umm look at it guys dont make the man angry


Definitely getting his act together...
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Quoting atmoaggie:
Yeah, that's right. Well, better than no data, right?


Yup, I agree to that. That's why I'm using those alternatives now until the GHCC server starts behaving again.
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Quoting Levi32:
It is possible that although waters are still shallow where Alex currently is, he has finally started moving a bit today, and he may have moved off of the cool patch he upwelled for himself further south from where he is now, and he is likely over fresh warm water up at 28-29C, shallow though it is.


Hey Levi, question for you. I've been putting a lot of thought into this and can't figure it out, maybe you have some insight. I understand TCHP is measured by how deep the top layer of warm water is (and the temperature of that water). Shallow continental shelf areas can't have high TCHP due to the fact the water column is just too shallow. Is it safe to assume that the top, warmer layer of water goes all the way down to the sea floor in these areas? And if this is true, how can a storm upwell cold water in these hot/shallow areas when there is no cold water at the seafloor? I understand that the storm will use up a lot of that energy in these areas, but I don't understand how it can upwell anything. I remember Dr.Masters mentioned cold water upwelling in very shallow warm areas last season and it perplexed me then.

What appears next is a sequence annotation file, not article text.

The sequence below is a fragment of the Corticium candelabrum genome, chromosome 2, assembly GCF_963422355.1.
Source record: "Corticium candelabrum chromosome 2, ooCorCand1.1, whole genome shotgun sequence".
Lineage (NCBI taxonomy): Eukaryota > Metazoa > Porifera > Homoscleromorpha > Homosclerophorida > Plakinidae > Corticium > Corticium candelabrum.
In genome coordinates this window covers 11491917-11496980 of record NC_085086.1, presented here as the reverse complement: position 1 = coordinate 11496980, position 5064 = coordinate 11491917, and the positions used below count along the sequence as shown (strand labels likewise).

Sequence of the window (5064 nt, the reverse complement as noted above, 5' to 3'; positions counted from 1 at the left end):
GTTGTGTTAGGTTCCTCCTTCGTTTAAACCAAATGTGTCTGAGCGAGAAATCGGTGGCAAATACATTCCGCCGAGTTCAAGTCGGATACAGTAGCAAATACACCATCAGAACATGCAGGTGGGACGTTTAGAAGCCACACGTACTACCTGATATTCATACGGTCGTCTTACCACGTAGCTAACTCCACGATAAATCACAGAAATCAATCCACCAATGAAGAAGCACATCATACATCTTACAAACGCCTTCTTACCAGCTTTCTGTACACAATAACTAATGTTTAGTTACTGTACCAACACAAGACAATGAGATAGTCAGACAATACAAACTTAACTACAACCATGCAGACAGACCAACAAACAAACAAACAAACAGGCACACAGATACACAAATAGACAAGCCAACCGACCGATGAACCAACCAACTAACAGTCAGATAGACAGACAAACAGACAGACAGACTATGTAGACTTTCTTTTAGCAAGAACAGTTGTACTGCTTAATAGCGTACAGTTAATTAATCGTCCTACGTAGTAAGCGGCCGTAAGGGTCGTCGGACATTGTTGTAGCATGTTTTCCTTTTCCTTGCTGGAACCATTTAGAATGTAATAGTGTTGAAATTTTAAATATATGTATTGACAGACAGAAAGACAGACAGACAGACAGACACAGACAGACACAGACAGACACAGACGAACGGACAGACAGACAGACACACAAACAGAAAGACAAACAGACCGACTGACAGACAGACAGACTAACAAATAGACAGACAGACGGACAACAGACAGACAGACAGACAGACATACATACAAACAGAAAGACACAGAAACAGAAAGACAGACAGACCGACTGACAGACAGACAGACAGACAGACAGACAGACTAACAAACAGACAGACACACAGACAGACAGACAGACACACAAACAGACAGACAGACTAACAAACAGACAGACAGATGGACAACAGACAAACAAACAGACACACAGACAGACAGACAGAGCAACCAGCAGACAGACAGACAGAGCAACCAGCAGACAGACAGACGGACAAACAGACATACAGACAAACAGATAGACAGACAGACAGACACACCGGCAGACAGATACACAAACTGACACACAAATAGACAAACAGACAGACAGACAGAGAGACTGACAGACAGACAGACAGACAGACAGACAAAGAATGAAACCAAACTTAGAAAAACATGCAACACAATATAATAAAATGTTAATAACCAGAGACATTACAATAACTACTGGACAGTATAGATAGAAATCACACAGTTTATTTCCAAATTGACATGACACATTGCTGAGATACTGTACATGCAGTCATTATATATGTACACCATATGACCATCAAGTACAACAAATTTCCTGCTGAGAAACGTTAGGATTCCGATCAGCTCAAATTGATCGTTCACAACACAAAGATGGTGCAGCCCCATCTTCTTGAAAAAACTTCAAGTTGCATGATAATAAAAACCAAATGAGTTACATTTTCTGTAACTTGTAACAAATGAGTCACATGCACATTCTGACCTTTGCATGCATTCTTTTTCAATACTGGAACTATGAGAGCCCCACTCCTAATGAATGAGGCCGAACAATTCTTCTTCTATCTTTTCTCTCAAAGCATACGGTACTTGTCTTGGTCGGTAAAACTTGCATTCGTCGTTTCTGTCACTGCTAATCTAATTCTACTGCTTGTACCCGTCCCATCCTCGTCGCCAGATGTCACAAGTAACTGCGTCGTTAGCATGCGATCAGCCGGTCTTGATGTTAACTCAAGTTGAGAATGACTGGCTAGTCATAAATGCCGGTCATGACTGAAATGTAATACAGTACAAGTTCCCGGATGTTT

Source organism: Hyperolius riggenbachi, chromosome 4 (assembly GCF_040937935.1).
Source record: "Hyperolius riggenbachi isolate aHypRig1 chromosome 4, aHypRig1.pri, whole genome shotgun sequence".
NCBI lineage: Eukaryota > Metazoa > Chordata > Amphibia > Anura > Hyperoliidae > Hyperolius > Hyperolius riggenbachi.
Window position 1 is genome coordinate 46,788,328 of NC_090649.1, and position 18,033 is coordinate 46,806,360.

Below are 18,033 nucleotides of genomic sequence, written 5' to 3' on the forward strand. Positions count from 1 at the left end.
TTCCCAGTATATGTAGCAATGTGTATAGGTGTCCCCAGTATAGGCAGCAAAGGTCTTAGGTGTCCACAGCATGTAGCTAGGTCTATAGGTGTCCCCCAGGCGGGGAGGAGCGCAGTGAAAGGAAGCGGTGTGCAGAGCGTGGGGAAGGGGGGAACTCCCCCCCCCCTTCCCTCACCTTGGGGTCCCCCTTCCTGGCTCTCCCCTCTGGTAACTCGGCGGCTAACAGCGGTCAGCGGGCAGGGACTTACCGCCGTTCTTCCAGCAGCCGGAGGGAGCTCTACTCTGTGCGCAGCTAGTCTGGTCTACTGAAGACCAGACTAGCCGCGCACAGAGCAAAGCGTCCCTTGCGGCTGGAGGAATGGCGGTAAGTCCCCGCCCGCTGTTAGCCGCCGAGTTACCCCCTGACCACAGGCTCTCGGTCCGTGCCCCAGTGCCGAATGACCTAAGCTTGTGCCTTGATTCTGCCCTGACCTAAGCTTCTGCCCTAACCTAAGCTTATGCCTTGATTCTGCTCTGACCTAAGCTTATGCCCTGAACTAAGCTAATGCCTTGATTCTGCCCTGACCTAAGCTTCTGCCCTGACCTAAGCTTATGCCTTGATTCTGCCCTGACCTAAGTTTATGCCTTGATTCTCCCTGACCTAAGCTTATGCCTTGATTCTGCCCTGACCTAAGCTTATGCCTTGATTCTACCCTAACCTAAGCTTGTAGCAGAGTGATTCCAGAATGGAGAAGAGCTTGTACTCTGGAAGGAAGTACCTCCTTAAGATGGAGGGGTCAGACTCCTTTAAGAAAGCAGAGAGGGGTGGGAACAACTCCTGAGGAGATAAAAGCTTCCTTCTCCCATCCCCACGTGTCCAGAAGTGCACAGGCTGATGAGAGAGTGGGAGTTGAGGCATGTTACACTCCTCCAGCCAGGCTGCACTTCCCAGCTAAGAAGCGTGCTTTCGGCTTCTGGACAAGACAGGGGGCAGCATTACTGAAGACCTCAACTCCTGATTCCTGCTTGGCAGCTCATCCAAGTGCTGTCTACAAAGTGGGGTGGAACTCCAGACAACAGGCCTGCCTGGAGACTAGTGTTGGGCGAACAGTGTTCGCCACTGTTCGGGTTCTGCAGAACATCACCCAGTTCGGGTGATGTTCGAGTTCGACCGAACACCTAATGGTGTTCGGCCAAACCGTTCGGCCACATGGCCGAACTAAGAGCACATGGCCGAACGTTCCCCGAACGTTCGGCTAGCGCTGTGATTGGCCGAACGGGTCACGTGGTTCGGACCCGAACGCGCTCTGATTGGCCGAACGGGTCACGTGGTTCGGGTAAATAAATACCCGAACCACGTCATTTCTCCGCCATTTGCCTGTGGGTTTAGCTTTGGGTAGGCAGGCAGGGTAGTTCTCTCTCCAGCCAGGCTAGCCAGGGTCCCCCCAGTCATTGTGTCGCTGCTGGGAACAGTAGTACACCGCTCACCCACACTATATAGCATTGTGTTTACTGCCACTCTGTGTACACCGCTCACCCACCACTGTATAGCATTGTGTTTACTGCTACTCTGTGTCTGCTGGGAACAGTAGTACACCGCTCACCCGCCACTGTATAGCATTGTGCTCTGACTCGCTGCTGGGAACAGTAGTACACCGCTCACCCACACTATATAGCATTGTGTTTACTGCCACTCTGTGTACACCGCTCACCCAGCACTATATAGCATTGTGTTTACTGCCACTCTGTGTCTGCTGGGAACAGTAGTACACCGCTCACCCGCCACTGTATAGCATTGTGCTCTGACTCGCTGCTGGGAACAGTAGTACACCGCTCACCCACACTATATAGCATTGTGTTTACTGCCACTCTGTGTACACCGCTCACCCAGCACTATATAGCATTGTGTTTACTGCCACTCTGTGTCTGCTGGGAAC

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Quoting xcool:
AlexEmmett no clue y

um becuase people dont want to know that things that our gov spends tons of money on are wrong
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Quoting rareaire:
evening all. I see Alex is gaining weight!